Culture groups share concerns with Quebec envoy ahead of NAFTA talks
Negotiations start Aug. 16 in Washington
Groups representing Quebec's cultural industries have told the province's top negotiator in talks to make changes to the North American Free Trade Agreement that Canada needs to maintain its power over cultural policies.
About a dozen groups representing a wide spectrum of cultural industries, including cinema, book publishing and music, met Tuesday with Quebec's NAFTA envoy Raymond Bachand, Culture Minister Luc Fortin and Economy Minister Dominique Anglade.
For example, she said, if Canada decides it wants to force online music streaming services to play a certain amount of Canadian content, it should retain the power to do that.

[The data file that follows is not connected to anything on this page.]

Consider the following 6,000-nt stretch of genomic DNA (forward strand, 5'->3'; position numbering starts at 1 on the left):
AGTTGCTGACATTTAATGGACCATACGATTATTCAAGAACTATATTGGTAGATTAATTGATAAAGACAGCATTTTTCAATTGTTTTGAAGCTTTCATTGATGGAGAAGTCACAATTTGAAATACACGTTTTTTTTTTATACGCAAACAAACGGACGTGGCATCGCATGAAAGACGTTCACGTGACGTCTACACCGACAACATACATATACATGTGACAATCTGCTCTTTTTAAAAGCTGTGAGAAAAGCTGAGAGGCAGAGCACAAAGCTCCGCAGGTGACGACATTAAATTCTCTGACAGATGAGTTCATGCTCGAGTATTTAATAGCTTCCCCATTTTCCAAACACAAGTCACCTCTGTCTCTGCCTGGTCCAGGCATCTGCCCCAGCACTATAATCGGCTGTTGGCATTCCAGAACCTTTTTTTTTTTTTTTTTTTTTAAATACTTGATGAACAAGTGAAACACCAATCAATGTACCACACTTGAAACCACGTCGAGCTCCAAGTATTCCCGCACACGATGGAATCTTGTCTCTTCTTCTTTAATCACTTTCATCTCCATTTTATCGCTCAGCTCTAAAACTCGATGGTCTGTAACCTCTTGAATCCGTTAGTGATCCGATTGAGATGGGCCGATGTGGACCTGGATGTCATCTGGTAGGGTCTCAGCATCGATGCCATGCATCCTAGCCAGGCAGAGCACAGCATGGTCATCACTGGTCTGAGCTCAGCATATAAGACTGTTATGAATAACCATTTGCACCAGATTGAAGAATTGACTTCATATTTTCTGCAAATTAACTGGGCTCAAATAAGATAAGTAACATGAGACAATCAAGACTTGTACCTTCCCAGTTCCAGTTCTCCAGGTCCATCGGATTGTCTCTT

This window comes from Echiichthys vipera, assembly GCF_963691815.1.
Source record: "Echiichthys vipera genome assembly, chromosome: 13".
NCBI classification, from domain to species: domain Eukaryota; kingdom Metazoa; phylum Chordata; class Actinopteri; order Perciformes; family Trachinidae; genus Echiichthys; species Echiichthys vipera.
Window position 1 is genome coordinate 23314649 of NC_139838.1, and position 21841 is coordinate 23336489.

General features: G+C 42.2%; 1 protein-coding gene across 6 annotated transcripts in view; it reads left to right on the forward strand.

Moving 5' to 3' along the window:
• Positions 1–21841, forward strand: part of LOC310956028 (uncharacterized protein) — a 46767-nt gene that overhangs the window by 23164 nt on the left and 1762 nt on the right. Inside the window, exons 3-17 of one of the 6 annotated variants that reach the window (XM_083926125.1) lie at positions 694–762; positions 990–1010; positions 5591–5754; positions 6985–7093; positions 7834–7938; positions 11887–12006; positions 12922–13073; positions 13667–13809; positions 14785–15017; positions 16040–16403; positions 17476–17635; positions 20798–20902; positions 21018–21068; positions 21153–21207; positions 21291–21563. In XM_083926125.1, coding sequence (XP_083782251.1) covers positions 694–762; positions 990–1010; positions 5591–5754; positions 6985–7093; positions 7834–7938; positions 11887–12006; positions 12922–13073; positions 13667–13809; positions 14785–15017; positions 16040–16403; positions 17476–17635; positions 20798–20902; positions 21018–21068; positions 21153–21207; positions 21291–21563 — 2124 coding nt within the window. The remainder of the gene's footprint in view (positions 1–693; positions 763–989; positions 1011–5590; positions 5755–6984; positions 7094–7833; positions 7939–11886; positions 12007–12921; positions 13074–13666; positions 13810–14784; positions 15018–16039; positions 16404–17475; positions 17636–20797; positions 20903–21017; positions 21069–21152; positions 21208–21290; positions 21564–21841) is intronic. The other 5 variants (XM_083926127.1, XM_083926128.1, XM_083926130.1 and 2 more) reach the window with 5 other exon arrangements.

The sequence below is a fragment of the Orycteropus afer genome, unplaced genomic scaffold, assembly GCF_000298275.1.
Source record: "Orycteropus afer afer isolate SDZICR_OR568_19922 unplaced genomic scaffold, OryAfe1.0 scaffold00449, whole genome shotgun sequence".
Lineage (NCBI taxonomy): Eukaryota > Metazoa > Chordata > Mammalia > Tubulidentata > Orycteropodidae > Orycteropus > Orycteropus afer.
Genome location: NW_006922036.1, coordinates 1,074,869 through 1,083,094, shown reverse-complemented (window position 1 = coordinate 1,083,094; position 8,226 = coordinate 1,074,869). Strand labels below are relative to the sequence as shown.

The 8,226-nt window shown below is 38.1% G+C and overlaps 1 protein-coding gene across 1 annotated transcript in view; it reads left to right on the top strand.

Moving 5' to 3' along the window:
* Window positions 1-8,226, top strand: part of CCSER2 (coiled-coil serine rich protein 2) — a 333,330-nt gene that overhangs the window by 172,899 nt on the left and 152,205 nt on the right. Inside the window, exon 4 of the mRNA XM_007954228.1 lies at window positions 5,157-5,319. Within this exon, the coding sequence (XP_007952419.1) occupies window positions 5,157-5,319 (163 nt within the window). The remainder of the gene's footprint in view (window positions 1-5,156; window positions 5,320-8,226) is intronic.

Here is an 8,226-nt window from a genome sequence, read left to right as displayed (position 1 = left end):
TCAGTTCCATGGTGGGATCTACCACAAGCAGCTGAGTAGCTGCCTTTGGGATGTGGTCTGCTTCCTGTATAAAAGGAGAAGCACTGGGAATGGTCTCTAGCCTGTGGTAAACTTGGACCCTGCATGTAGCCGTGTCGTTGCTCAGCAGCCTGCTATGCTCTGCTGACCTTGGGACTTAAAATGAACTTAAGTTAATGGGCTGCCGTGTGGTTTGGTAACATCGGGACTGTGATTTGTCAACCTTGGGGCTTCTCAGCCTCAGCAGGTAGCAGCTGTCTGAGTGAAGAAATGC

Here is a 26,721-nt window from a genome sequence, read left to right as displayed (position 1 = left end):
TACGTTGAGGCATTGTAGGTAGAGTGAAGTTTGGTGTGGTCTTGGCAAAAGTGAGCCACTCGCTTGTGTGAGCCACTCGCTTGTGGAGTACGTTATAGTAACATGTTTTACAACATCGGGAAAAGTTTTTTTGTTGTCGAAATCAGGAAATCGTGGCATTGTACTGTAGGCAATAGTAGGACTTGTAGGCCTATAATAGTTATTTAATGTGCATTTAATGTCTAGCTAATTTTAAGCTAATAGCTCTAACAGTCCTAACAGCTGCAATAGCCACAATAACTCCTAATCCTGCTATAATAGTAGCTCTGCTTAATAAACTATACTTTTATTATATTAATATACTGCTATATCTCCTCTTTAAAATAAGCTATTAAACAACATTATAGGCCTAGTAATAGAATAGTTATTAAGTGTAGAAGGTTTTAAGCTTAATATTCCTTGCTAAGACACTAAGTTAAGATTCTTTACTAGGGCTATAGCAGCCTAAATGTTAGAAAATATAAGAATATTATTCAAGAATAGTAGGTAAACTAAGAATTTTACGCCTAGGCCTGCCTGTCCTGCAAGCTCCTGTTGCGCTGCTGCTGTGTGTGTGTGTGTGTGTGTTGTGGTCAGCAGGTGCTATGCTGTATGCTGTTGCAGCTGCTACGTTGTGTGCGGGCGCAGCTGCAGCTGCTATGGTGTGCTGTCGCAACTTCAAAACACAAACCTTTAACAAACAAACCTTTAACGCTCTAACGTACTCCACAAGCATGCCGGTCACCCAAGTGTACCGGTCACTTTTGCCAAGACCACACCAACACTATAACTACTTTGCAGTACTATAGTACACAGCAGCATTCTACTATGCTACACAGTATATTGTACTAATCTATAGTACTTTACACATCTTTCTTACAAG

"We want Canada to be very clear on this issue," said Drouin, who is also executive director of ADISQ, the Quebec association for the recording, concert and video industries. "We want to maintain our power to establish those national policies, so leave us alone when we talk about the cultural milieu."
Need for vigilance
Anglade said the message from Drouin and her colleagues has come through loud and clear.
"They're very mobilized. They want to work with us to make sure we have the best information to come to the table with at negotiations," she said.
Culture is not on the agenda tabled by U.S. President Donald Trump. However, Drouin said, it could became an issue when other matters are raised, such as intellectual property and electronic commerce.
"We have to be vigilant," Drouin said.